Class of '03 packs All-Star rosters

by Adam Kimelman /

All-Stars Corey Perry and Ryan Getzlaf (watch his All-Star Goal), both first-round selections by Anaheim, are among the names that have made the 2003 draft a big one.
ATLANTA – Most years, a draft class is remembered solely for who went first.

Then there are the players who came out of the Draft Class of 2003. Of the 30 players selected in the first round, all but two already have played in the National Hockey League, and five of them were on the ice during All-Star weekend in Atlanta.

Eric Staal (No. 2, Carolina), Dion Phaneuf (No. 9, Calgary), Ryan Getzlaf (No. 19, Anaheim), Mike Richards (No. 24, Philadelphia) and Corey Perry (No. 28, Anaheim) all made solid showings on the grand stage.

“I know when I was growing up and in Junior, there was a lot of talk about the 1985-born players,” said Richards.

That talk has been well deserved. The five All-Stars from the Draft Class of ’03 already have earned their weight in hardware. Staal, Perry and Getzlaf have their names inscribed on the Stanley Cup, and Richards captained what many consider the greatest Under-20 team of all time, the 2005 World Junior Championship gold-medal squad that included Perry, Getzlaf and Phaneuf.

Three of the five come from the Ontario Hockey League -- Staal (Peterborough), Perry (London) and Richards (Kitchener) -- while Phaneuf (Red Deer) and Getzlaf (Calgary) battled in the Western Hockey League.

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“I’ve battled with him for a long time,” Getzlaf said of Phaneuf. “He played up the road in Red Deer, I was in Calgary. We played them 10, 12 times a year, played him in the playoffs twice. I saw him just about every shift of my Junior career.”

Now, with Getzlaf in Anaheim and Phaneuf in Calgary, they still see each other a few times during the season. And with both playing prominent roles on their respective teams, they still see a lot of each other.

The tie that binds four of the five, though, is the remarkable team that won the first of what now has become four straight gold medals for the Canadian team at the World Junior Championships, in Grand Forks, N.D.

Many of those players had come home with a disappointing silver medal the previous year; that hunger, combined with a talent-laden roster – one that didn’t even include Staal, who already had a full NHL season under his belt and spent the campaign playing in the American Hockey League – romped over an Alexander Ovechkin-led Russian team, 6-1, in the gold-medal game.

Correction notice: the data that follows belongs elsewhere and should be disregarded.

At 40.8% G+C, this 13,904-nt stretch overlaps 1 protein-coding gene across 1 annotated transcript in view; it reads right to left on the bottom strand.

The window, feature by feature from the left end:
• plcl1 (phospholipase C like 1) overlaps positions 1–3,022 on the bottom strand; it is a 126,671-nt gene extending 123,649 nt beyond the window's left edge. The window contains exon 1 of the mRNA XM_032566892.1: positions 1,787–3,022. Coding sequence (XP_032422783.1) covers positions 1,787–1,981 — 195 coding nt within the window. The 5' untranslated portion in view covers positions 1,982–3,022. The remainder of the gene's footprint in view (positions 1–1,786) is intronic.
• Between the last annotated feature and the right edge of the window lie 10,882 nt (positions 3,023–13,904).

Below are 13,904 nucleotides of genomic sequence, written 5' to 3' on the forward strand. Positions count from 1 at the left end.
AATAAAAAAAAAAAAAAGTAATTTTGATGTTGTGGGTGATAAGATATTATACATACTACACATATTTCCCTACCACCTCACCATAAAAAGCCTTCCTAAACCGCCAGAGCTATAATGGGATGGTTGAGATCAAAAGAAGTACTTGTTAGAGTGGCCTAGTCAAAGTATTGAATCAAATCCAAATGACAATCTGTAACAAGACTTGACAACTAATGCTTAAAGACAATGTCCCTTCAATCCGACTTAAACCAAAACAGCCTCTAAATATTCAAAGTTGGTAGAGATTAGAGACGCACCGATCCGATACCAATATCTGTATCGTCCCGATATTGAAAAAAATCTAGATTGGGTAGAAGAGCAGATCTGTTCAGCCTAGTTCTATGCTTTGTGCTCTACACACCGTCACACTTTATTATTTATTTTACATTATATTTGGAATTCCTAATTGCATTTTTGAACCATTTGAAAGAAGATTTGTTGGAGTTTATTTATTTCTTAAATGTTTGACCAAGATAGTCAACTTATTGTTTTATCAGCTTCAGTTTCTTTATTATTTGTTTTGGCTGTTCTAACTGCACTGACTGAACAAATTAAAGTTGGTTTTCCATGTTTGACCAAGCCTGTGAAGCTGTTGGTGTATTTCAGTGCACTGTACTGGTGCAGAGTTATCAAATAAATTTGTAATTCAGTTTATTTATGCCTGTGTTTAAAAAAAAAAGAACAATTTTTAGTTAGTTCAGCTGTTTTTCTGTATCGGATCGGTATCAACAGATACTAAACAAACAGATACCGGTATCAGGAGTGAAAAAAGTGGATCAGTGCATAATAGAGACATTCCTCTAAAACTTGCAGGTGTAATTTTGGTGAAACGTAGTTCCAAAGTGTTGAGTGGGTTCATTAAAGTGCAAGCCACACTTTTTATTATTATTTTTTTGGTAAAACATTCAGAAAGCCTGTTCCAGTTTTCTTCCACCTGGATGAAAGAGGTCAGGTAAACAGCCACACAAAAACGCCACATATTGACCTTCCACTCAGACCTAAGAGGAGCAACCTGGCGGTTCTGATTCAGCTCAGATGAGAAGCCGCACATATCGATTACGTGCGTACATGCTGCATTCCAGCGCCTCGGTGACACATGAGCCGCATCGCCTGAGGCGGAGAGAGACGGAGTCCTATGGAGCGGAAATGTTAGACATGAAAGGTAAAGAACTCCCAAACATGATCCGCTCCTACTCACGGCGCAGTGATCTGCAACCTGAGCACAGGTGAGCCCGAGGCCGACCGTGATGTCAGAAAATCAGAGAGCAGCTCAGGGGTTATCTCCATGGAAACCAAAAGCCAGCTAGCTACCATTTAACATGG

Getzlaf scored the Canadians’ first goal, while Phaneuf added the final tally. Phaneuf was named the tournament’s best defenseman and earned a spot on the All-Tournament team.

“That was a real special team we had in Grand Forks,” said Phaneuf. “It was a lot of fun, a great group of guys.”

Now that talent has shown itself at the NHL level.

In his second season, 2005-06, Staal had 45 goals and 100 points, then led all scorers with 19 assists and 28 points in 25 playoff games as Carolina won its first Stanley Cup.

Getzlaf and Perry played major roles in the Ducks’ march to last season’s championship, finishing 1-2 on the team in playoff scoring.


“It was a great draft,” said Staal. “We had a lot of skilled guys and a lot of great players. It’s neat to see a lot of those familiar faces you get to see growing up, playing Juniors, the World Juniors, that sort of thing. It’s neat to see everyone here again.”

The 2008 All-Star Game was the first for Richards, Perry and Getzlaf.

Richards is having a career season for the resurgent Flyers, leading the team with 21 goals, 34 assists, 55 points, a plus-13 rating, four shorthanded goals and five game-winning scores.

Perry leads the Ducks with 26 goals, while Getzlaf leads his team with 39 assists, 58 points and a plus-24 rating.

Staal and Phaneuf made their second All-Star appearances, with Phaneuf earning the starting nod by virtue of fan balloting that placed him second among Western Conference defensemen to Detroit’s Nicklas Lidstrom.

Staal is tied for eighth in the League with 27 goals, and he leads Carolina in goals and points (48).

Phaneuf is a plus-3 while playing more than 26 minutes a night for a Calgary team in a close fight for the Northwest Division title. He plays in all situations, and usually against the other team’s top players.

“It’s pretty remarkable,” said Perry. “Our age group was something special and we’re just going to keep running with it.”

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